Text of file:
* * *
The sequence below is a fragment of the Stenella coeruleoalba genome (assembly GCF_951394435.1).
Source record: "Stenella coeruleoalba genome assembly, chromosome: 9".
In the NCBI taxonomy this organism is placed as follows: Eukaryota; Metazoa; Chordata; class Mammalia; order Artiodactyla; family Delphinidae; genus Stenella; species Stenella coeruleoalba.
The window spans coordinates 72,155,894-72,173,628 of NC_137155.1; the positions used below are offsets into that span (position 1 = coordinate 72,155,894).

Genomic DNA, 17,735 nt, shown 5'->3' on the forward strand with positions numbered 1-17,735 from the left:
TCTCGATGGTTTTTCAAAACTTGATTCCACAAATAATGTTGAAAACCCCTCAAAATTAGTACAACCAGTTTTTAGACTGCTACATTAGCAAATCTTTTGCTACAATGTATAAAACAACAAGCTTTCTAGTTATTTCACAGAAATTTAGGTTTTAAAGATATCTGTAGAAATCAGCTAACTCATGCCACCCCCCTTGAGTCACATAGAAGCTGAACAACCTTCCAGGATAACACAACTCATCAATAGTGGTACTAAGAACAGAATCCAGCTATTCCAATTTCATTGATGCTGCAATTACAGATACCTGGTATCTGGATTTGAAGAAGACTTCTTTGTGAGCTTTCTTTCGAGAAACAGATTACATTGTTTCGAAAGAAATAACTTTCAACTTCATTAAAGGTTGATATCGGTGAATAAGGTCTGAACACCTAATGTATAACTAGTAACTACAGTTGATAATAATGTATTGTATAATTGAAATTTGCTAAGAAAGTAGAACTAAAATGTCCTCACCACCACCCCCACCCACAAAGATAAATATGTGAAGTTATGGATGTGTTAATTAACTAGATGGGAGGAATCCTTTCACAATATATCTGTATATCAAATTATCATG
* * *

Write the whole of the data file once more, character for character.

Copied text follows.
The sequence below is a fragment of the Stenella coeruleoalba genome (assembly GCF_951394435.1).
Source record: "Stenella coeruleoalba genome assembly, chromosome: 9".
In the NCBI taxonomy this organism is placed as follows: Eukaryota; Metazoa; Chordata; class Mammalia; order Artiodactyla; family Delphinidae; genus Stenella; species Stenella coeruleoalba.
The window spans coordinates 72,155,894-72,173,628 of NC_137155.1; the positions used below are offsets into that span (position 1 = coordinate 72,155,894).

Genomic DNA, 17,735 nt, shown 5'->3' on the forward strand with positions numbered 1-17,735 from the left:
TCTCGATGGTTTTTCAAAACTTGATTCCACAAATAATGTTGAAAACCCCTCAAAATTAGTACAACCAGTTTTTAGACTGCTACATTAGCAAATCTTTTGCTACAATGTATAAAACAACAAGCTTTCTAGTTATTTCACAGAAATTTAGGTTTTAAAGATATCTGTAGAAATCAGCTAACTCATGCCACCCCCCTTGAGTCACATAGAAGCTGAACAACCTTCCAGGATAACACAACTCATCAATAGTGGTACTAAGAACAGAATCCAGCTATTCCAATTTCATTGATGCTGCAATTACAGATACCTGGTATCTGGATTTGAAGAAGACTTCTTTGTGAGCTTTCTTTCGAGAAACAGATTACATTGTTTCGAAAGAAATAACTTTCAACTTCATTAAAGGTTGATATCGGTGAATAAGGTCTGAACACCTAATGTATAACTAGTAACTACAGTTGATAATAATGTATTGTATAATTGAAATTTGCTAAGAAAGTAGAACTAAAATGTCCTCACCACCACCCCCACCCACAAAGATAAATATGTGAAGTTATGGATGTGTTAATTAACTAGATGGGAGGAATCCTTTCACAATATATCTGTATATCAAATTATCATG